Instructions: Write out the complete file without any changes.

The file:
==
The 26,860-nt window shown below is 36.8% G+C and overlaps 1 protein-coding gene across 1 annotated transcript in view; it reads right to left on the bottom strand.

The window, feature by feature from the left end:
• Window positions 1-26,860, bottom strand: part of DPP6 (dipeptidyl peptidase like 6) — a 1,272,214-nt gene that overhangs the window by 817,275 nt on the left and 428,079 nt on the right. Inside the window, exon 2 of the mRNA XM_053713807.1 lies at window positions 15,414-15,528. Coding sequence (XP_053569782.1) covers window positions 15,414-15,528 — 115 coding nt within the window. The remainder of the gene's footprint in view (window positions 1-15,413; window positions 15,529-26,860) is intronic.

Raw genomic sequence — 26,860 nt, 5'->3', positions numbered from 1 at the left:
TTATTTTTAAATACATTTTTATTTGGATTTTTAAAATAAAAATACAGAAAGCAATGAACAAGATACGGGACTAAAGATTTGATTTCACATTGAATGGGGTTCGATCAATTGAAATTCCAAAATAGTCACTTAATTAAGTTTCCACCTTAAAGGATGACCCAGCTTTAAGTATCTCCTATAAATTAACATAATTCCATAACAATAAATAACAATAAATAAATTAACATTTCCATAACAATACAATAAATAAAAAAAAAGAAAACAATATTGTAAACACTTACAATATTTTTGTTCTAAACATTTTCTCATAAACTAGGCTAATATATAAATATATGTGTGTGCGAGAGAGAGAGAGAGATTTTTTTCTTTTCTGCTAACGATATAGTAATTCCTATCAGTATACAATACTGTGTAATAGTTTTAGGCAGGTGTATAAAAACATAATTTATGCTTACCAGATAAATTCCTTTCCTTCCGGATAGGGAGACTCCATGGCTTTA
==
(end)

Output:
The 26,860-nt window shown below is 36.8% G+C and overlaps 1 protein-coding gene across 1 annotated transcript in view; it reads right to left on the bottom strand.

The window, feature by feature from the left end:
• Window positions 1-26,860, bottom strand: part of DPP6 (dipeptidyl peptidase like 6) — a 1,272,214-nt gene that overhangs the window by 817,275 nt on the left and 428,079 nt on the right. Inside the window, exon 2 of the mRNA XM_053713807.1 lies at window positions 15,414-15,528. Coding sequence (XP_053569782.1) covers window positions 15,414-15,528 — 115 coding nt within the window. The remainder of the gene's footprint in view (window positions 1-15,413; window positions 15,529-26,860) is intronic.

Raw genomic sequence — 26,860 nt, 5'->3', positions numbered from 1 at the left:
TTATTTTTAAATACATTTTTATTTGGATTTTTAAAATAAAAATACAGAAAGCAATGAACAAGATACGGGACTAAAGATTTGATTTCACATTGAATGGGGTTCGATCAATTGAAATTCCAAAATAGTCACTTAATTAAGTTTCCACCTTAAAGGATGACCCAGCTTTAAGTATCTCCTATAAATTAACATAATTCCATAACAATAAATAACAATAAATAAATTAACATTTCCATAACAATACAATAAATAAAAAAAAAGAAAACAATATTGTAAACACTTACAATATTTTTGTTCTAAACATTTTCTCATAAACTAGGCTAATATATAAATATATGTGTGTGCGAGAGAGAGAGAGAGATTTTTTTCTTTTCTGCTAACGATATAGTAATTCCTATCAGTATACAATACTGTGTAATAGTTTTAGGCAGGTGTATAAAAACATAATTTATGCTTACCAGATAAATTCCTTTCCTTCCGGATAGGGAGACTCCATGGCTTTA